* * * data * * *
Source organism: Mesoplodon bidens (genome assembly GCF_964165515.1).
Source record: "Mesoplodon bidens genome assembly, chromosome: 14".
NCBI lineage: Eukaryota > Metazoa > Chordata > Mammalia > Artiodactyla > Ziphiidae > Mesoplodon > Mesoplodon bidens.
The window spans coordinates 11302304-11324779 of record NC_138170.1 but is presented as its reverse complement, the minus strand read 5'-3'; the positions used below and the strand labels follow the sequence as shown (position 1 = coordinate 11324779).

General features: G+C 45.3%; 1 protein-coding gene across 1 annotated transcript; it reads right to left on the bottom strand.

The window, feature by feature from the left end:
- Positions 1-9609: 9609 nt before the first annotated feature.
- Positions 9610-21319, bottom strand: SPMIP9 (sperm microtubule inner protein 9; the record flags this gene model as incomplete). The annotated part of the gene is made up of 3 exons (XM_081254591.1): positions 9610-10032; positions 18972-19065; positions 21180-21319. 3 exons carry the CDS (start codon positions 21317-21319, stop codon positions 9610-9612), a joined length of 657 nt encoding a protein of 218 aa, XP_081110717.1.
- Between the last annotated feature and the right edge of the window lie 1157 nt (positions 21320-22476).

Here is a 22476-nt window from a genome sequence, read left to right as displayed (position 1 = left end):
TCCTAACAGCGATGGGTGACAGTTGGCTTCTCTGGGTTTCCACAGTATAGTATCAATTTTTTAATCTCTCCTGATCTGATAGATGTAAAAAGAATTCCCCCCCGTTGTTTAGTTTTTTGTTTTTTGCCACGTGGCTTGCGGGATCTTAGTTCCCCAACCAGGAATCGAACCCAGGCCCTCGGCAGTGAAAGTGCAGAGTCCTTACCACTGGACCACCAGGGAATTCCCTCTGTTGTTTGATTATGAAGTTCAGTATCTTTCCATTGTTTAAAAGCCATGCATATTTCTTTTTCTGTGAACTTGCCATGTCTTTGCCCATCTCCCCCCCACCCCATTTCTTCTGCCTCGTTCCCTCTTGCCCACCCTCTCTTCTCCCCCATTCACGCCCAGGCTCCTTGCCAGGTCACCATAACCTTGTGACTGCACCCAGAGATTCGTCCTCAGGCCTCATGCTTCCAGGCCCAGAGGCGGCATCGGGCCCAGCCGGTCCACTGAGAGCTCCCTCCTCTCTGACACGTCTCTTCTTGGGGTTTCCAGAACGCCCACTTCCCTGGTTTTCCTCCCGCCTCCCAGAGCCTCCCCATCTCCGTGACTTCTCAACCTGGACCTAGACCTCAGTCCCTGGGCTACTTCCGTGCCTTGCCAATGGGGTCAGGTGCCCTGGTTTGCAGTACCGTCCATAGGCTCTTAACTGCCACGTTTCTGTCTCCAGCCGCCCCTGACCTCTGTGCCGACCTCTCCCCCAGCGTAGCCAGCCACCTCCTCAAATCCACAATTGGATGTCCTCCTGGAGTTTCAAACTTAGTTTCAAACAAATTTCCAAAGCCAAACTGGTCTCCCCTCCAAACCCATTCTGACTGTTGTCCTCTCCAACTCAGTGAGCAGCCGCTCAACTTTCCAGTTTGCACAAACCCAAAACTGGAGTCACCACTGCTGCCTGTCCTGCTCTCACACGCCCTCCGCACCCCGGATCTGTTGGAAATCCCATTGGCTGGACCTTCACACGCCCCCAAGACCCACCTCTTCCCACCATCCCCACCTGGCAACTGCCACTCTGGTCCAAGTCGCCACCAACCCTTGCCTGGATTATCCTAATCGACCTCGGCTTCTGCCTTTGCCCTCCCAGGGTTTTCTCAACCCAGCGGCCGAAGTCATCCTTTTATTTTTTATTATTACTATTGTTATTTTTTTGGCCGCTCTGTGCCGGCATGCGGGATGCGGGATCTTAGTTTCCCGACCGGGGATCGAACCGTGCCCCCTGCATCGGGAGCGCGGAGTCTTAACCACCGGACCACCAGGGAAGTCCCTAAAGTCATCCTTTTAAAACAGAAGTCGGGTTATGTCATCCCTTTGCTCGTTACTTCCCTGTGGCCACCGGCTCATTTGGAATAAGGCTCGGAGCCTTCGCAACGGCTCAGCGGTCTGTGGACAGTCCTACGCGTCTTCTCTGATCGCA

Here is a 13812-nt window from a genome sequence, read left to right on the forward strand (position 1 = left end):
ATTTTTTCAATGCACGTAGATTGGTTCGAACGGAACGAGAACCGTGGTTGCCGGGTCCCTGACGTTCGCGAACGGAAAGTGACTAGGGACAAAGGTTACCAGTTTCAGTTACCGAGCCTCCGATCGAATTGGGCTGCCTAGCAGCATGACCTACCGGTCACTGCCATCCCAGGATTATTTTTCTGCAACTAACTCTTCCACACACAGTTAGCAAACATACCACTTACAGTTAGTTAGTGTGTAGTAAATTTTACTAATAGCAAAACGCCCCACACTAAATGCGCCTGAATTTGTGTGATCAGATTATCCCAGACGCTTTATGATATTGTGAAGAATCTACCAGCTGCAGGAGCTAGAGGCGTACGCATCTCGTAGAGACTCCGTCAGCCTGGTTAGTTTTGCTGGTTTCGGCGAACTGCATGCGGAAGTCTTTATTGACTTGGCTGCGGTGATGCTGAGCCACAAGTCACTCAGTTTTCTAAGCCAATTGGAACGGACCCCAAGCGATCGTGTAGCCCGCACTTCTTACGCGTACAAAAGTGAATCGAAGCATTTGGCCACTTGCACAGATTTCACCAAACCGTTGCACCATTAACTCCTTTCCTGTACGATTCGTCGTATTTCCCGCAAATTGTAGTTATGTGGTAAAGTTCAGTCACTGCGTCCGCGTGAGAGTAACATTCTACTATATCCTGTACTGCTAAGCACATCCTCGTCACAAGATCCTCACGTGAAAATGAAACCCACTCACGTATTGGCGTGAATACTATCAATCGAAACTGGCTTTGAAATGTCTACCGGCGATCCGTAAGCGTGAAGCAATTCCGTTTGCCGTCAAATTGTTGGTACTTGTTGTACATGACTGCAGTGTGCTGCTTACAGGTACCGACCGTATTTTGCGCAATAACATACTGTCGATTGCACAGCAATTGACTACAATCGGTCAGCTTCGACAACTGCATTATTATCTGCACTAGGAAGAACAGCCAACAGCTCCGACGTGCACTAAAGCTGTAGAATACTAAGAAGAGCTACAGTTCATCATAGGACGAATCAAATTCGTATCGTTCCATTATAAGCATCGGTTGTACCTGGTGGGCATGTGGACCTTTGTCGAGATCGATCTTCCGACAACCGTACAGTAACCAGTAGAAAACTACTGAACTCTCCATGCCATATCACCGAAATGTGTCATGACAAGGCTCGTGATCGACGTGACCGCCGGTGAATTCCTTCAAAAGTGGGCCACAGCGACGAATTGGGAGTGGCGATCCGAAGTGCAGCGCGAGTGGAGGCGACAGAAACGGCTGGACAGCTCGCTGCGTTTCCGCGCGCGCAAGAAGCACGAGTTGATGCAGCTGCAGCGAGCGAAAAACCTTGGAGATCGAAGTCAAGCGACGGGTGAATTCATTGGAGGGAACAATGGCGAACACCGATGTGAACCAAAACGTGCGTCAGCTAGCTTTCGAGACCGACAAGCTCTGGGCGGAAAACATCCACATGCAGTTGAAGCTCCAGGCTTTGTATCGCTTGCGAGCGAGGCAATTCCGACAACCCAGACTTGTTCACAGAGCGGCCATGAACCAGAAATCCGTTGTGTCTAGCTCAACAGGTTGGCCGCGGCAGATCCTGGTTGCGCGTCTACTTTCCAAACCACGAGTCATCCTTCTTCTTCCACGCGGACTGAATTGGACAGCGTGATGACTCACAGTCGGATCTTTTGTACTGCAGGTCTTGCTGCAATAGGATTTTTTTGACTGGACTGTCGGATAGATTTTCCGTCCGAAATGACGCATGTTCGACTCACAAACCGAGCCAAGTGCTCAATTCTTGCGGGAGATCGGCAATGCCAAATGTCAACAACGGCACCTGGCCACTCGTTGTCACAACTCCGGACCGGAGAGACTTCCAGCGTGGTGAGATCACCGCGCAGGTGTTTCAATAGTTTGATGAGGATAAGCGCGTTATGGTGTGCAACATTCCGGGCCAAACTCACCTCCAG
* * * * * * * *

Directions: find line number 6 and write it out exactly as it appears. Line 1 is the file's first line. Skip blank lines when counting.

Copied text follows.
The window, feature by feature from the left end: